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May 5, 2022

May Is National Osteoporosis Month

Facts about Osteoporosis:

  • In the United States, an estimated 10.2 million people have been diagnosed with osteoporosis and an estimated 43.4 million people have been diagnosed with low bone mass (What Is the Prevalence of Osteoporosis in the US?, 2021).
  • In the United States, osteoporosis accounts for about two million broken bones per year; however, almost 80 % of older adults diagnosed with bone breaks are not tested or treated for osteoporosis (Osteoporosis-Fast-Facts.pdf, n.d.).
  • It is projected that osteoporosis will account for three million fractures by the year 2025 at a subsequent cost of $25.3 billion (Osteoporosis-Fast-Facts.pdf, n.d.).
  • According to the CDC, about 20% of women 50 years of age and older and about 5% of men 50 years of age and older are affected by osteoporosis. (Does Osteoporosis Run in Your Family? | CDC, 2020).

May is National Osteoporosis Awareness Month. Osteoporosis is a preventable and treatable disease Oftentimes, people don’t know that they have it until a catastrophic event, such as a fall, causes a broken bone. National Osteoporosis Awareness Month is dedicated to educating the public on the importance of prevention, screening, and treatment of osteoporosis.

Osteoporosis occurs when the body is not being able to form enough new bone to compensate for loss of old bone. The body either loses too much bone, makes too little bone, or does both. They, in turn, become porous and fragile and therefore weaken. Bone density and mass decrease.

Signs and Symptoms
Early bone loss is asymptomatic. Unfortunately, many people do not know that their bones are becoming osteoporotic until they break a bone. The signs and symptoms of osteoporosis appear once the bones have become porous and weakened.

The Medicare-covered preventive screening tests used for osteoporosis are bone mass measurements (bone [mineral] density studies)- the dual energy x-ray absorptiometry (DEXA/DXA) and the single energy x-ray absorptiometry (SEXA).

  • These tests can assist the health care provider in determining the strength of the bones, whether the patient has a diagnosis of osteopenia or osteoporosis, and whether the patient is more at risk for fractures because of the low bone density.
  • Results from the bone density test also guide the health care provider in making an appropriate treatment plan for the patient.

Osteoporosis may be preventable with early interventions, regular screening, and follow-up care. There are several interventions health care providers can take to promote bone health and assist their patients with prevention of osteoporosis.

  • Encourage your patients to schedule annual wellness visits and health screenings. Medicare covers Bone Mass Measurements (also known as Bone [Mineral] Density Studies) for those patients that qualify. Discuss this Medicare covered benefits with your patients and encourage them to enroll if applicable.
  • Talk to your patients about bone health including risk factors for osteoporosis.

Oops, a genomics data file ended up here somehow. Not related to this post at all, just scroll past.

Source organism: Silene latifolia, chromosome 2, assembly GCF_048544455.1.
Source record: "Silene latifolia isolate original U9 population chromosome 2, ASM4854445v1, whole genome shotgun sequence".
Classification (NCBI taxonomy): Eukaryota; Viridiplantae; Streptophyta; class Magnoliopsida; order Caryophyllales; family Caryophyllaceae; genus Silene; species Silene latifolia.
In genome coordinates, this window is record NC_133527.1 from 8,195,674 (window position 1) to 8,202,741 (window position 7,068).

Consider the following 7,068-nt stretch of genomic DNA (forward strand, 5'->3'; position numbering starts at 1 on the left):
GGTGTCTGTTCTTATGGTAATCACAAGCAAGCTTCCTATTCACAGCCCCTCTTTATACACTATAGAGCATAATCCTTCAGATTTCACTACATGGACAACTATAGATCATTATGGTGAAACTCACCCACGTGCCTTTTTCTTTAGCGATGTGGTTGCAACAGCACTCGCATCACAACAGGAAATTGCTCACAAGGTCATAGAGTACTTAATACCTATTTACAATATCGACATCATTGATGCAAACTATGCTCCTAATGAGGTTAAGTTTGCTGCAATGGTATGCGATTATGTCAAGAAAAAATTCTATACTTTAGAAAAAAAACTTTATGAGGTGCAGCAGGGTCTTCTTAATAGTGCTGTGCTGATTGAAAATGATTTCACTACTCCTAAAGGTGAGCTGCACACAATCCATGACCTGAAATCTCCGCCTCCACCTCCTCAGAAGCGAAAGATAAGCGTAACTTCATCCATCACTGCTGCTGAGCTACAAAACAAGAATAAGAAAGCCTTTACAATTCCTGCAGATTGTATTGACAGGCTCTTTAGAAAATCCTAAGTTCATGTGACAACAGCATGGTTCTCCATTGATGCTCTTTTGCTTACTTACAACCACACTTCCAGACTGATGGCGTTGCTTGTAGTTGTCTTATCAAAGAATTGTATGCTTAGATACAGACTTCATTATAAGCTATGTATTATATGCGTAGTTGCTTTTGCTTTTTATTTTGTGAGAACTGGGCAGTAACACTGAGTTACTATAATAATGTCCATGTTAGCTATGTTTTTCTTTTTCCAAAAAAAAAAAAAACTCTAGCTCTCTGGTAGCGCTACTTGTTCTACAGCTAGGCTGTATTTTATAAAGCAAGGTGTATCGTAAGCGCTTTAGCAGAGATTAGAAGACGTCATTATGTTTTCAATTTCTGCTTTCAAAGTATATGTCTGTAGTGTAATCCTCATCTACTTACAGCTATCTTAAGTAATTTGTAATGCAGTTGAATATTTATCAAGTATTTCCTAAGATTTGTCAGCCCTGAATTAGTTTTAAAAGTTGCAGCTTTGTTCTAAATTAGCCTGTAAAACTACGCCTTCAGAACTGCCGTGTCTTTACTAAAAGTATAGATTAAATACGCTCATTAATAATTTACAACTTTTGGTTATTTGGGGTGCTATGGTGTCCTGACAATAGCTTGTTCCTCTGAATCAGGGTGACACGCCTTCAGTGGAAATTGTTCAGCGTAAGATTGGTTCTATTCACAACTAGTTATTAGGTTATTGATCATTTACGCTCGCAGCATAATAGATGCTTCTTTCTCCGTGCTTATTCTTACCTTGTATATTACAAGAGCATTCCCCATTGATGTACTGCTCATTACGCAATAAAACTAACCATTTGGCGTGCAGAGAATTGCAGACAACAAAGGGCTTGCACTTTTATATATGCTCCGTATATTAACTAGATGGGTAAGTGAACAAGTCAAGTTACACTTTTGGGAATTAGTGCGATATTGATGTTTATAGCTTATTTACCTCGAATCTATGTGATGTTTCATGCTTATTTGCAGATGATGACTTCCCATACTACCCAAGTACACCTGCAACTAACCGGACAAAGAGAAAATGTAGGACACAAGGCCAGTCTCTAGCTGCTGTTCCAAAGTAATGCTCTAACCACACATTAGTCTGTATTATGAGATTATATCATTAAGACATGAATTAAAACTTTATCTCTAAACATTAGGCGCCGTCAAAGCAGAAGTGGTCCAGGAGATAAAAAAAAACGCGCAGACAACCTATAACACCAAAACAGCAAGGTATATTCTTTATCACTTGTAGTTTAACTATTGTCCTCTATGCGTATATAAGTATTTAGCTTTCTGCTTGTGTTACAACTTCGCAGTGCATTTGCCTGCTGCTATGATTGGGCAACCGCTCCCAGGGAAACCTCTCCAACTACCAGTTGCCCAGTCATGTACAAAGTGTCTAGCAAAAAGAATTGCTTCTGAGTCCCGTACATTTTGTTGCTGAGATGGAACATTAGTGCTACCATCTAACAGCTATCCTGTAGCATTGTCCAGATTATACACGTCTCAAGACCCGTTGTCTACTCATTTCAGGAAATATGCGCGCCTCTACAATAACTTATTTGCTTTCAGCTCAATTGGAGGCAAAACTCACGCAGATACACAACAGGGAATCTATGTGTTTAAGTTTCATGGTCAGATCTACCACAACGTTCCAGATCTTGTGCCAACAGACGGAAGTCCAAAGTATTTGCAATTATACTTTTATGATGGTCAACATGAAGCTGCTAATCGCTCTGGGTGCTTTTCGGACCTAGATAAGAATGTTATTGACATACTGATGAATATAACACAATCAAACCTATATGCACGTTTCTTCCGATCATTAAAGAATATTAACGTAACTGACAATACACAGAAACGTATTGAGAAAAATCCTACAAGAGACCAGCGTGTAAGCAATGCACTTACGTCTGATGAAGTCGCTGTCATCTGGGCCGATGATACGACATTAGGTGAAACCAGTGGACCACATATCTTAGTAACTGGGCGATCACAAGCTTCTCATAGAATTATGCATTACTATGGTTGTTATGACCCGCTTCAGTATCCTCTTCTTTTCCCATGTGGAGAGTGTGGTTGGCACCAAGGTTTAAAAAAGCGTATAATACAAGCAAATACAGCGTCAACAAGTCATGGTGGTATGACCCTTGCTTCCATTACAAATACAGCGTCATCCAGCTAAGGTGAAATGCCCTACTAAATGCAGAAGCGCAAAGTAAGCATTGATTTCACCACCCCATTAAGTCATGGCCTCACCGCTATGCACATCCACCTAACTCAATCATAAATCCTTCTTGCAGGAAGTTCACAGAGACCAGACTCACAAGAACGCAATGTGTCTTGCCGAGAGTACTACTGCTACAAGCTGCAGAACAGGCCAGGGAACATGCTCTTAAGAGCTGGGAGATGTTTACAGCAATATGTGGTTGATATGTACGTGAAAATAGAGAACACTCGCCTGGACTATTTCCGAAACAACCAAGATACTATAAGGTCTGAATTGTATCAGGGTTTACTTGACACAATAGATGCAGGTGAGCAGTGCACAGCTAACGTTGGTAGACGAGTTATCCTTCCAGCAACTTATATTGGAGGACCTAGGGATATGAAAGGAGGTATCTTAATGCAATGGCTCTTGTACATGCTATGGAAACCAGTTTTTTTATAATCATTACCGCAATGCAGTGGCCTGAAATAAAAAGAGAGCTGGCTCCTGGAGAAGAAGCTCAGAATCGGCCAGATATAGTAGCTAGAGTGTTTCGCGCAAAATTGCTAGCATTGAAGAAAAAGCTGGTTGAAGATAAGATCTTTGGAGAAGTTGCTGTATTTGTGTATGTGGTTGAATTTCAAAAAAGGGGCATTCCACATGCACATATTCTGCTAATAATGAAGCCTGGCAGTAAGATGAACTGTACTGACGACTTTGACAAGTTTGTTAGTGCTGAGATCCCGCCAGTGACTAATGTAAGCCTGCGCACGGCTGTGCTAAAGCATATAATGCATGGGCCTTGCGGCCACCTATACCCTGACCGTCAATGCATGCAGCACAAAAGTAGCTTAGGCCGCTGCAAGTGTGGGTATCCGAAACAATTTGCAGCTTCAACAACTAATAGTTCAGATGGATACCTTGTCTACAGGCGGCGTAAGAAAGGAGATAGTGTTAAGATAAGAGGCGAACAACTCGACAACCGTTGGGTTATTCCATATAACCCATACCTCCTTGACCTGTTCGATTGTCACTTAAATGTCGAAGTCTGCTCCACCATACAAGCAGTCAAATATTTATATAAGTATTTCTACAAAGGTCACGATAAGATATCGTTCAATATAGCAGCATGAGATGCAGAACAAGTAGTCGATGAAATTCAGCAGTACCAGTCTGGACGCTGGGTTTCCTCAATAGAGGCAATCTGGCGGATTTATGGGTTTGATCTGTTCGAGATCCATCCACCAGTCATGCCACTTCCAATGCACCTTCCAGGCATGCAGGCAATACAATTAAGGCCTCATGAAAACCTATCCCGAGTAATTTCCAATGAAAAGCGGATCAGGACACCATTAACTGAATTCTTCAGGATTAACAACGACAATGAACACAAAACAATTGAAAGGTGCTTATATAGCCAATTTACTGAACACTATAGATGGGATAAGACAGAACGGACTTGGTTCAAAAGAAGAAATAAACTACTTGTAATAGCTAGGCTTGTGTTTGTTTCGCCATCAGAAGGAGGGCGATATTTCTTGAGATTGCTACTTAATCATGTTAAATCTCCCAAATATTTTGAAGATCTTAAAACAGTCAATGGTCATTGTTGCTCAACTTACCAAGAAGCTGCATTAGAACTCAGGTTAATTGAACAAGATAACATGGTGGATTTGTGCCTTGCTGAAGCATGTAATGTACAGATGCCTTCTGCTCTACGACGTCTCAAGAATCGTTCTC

• Talk with your patients about the importance of staying active and regularly exercising.
    • Instruct your patients on the importance of performing both weight-bearing and muscle strengthening exercises.
    • Inform your patients to avoid any activities that may put a strain on the spine, such as bending forward at the waist, performing sit-ups, performing toe touches, or swinging a baseball bat or golf club.
  • Educate your patients about eating a well-balanced diet. A healthy diet should:
    • Include plenty of fruits, vegetables, and whole grains
    • Include foods that are high in calcium and Vitamin D
    • Be low in salt, saturated fats, trans fats, cholesterol, and excess sugar
    • Contain foods high in fiber
  • Discuss with your patients about the importance of maintaining a healthy weight and the relationship between weight and bone health.
  • Discuss the importance of reducing fall hazards in the home such as poor lighting, cluttered walkways, unsecured rugs on the floor, and steep steps.
    • Refer patients to ophthalmologist or optometrist if your patient has not had a recent vision checkup or is exhibiting signs of visual impairment.
    • If appropriate, request a consult from a social worker to perform a home assessment.
  • Encourage your patients to refrain from or to limit use of alcohol.
  • If your patients are smokers, encourage them to quit smoking. Educate your patients the link between smoking and risk for osteoporosis.
  • Review any medications your patient may be currently taking to ensure that they do not affect your patient’s bone health. Educate your patients on the importance of taking medications that can strengthen the bones (such as calcium and vitamin D supplements) and avoiding medications that may weaken their bones (such as steroids) if possible.
  • If your patients are currently on medications for osteoporosis, review the importance of regularly taking medications. Address any questions they may have regarding the medications prescribed.

For More Information
CMS Preventive Services GuidelinesExternal Website

Other Resources



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